CDC confirms 33 deaths from vaping-related lung injury as Juul pulls flavors like Mango and Creme

A lot has happened since the first reports of the mysterious, deadly lung illness linked to vaping first trickled out of Wisconsin late July. One of the companies believed to be at the forefront of a spike in e-cigarette use, Juul, has suspended sales of its fruity flavors. Meanwhile, multiple states have begun enacting their own vaping bans, and First Lady Melania Trump has hosted a forum on vaping with teens at the White House.

But as lawmakers and regulatory agencies scramble to figure out what exactly went wrong, health officials are focused on what can be done to stop it. On Thursday afternoon, that mission took on new urgency with the release of new numbers from the Centers for Disease Control and Prevention (CDC), which show the total number of lung injury cases linked to e-cigarettes or vaping products has now reached 1,479, extending to every state but Alaska. Perhaps most alarmingly, the death rate for the illness continues to climb, with the CDC confirming 33 deaths in 24 states thus far. The vast majority of those affected remain male (70 percent) and close to 80 percent are under 35.

As of this week, the CDC has officially given the illness a name: EVALI, which stands for e-cigarette or vaping product use-associated lung injury. Doctors say the illness can resemble pneumonia, with common symptoms including severe cough, shortness of breath, fatigue, nausea, vomiting, fever and chills. In the majority of cases, those who have experienced the illness felt a sudden onset of symptoms so severe that it led to hospitalization.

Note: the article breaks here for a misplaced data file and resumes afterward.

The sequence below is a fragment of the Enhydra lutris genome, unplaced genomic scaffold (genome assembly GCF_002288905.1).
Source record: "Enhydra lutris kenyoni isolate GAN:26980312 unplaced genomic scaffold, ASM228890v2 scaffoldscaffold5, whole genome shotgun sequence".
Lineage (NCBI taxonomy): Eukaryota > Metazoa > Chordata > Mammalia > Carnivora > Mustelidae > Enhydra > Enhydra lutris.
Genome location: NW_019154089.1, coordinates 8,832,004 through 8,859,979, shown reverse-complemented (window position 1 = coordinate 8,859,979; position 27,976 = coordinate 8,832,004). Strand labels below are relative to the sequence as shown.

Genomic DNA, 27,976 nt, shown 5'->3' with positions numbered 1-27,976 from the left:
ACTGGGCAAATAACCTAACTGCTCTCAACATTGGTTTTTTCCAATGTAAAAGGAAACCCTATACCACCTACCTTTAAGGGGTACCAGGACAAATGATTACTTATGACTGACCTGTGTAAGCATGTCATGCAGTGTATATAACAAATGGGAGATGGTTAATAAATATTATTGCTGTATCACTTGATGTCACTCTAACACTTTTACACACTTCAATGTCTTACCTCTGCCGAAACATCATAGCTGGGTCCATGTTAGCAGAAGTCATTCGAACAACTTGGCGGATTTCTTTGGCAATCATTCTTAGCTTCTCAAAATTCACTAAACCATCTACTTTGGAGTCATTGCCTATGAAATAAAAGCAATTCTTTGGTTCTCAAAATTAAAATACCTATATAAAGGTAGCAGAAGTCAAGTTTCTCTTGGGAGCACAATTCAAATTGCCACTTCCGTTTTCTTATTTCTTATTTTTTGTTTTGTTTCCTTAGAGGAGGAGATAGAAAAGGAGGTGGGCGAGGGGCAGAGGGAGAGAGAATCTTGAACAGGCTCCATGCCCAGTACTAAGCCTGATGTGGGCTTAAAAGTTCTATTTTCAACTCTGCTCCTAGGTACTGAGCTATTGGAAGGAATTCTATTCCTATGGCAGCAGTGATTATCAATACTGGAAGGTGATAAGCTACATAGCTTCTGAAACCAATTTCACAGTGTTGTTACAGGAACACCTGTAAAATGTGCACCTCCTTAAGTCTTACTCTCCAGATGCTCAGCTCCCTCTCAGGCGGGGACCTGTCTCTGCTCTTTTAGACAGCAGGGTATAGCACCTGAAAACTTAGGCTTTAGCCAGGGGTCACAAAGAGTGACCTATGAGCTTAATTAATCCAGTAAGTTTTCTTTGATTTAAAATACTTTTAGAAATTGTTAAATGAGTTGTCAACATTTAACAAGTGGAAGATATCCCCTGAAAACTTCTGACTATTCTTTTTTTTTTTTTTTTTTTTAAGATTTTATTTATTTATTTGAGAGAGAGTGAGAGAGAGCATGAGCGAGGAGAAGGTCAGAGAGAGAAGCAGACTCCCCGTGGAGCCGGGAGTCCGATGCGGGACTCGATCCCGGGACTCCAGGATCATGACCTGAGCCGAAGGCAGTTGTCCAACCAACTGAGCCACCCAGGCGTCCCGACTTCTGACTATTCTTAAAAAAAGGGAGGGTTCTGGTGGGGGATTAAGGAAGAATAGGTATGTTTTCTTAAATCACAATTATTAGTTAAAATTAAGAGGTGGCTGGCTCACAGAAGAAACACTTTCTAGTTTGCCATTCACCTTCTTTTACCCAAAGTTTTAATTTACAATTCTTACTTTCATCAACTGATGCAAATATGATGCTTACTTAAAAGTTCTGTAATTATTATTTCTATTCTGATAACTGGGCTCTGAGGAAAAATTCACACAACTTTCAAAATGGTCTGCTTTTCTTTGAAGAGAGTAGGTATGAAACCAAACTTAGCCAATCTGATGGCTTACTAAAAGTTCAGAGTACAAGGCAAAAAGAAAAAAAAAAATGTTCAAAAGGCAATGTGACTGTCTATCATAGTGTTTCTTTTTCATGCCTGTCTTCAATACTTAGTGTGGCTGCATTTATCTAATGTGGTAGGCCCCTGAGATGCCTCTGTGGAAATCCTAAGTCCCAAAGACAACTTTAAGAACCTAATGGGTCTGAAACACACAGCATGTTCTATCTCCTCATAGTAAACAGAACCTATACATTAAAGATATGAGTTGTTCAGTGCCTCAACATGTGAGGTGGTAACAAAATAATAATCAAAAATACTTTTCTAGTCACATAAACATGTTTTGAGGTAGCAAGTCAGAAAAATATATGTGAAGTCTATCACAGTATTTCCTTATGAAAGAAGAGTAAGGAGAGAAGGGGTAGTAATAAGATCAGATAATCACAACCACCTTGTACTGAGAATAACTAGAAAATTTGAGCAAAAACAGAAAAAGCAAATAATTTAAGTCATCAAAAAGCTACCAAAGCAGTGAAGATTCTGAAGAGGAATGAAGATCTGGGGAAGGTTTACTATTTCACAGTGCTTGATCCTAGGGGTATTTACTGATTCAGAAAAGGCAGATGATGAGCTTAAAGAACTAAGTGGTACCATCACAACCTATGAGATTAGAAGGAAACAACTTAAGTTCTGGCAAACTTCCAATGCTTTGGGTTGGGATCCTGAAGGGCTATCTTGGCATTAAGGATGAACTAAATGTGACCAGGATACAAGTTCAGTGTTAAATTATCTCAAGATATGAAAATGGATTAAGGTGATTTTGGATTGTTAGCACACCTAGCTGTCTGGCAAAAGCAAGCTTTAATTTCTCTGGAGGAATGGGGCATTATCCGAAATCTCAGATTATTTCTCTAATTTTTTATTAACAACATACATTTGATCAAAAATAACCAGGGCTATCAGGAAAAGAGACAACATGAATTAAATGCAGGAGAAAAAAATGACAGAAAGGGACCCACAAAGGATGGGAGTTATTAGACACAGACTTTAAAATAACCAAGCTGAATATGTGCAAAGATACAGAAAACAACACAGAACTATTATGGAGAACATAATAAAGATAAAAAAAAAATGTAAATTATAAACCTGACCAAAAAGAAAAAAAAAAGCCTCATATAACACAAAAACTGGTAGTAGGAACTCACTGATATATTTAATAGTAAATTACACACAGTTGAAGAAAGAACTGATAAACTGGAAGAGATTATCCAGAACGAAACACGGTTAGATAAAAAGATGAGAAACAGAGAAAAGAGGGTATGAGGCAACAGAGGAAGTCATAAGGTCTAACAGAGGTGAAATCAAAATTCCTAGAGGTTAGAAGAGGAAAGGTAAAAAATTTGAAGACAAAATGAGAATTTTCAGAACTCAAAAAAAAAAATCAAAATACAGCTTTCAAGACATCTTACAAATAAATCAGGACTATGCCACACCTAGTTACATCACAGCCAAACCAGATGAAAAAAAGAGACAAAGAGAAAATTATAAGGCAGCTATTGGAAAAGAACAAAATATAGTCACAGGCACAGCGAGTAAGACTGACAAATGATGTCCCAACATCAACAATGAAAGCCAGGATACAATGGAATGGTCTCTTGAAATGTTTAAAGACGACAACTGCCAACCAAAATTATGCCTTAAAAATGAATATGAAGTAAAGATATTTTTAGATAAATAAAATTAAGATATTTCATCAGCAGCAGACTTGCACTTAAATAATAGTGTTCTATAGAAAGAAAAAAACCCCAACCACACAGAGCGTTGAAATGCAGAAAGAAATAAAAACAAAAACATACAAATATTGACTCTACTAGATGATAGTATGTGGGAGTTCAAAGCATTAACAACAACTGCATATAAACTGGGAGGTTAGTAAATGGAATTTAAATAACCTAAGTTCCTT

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Employee at Cloud 10, an e-cigarette store in Simi Valley, CA, demonstrates the type of smoke, with no smell, comes out of an electric cigarette. Sales are Booming at this store.

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A customer exhales vapor while smoking an electric cigarette at the Betamorph E-Cigs store in Albuquerque, New Mexico, U.S., on Saturday, Dec. 10, 2016. Sales in the U.S. vapor-device market are projected to rise by 21% annually through 2020, based on Euromonitor Passport data.

(Sergio Flores/Bloomberg via Getty Images)

An e-cigarette store in Simi Valley, CA, called Cloud 10, displays various types of electric cigarettes juice flavors for sale. Sales are Booming at this store.

(Lynne Gilbert via Getty Images)

Indonesian teenager exhaling smoke from Electric Cigarettes (e-cigarettes) as seen in Medan, North Sumatra, Indonesia on December 5, 2014 night. Electric cigarettes (e-cigarettes) are increasingly popular in Indonesia, especially among teenagers. In fact, cigarettes are actually more harmful than regular cigarettes with an increasing number of patients with poisoning after using electronic cigarettes and nicotine liquid continues to increase. The World Health Organization (WHO) notes, electronic cigarette brand has been produced in 466, 8,000 taste, spending budget of US $ 3 billion.

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Gdynia, Poland 29th, Dec. 2015 Polish Ministry of Health plans to ban electronic cigarettes sales to persons under the age of 18, restrictions on advertising and promotion and to introduce to them technical requirements. The new Tobacco Control law will come into force in the 2nd quarter of 2016. Pictured: Lady smokes electronic cigarette.

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Kiradech Aphibarnrat of Thailand smokes an electric cigarette during day two of the World Cup of Golf at Kingston Heath Golf Club on November 25, 2016 in Melbourne, Australia.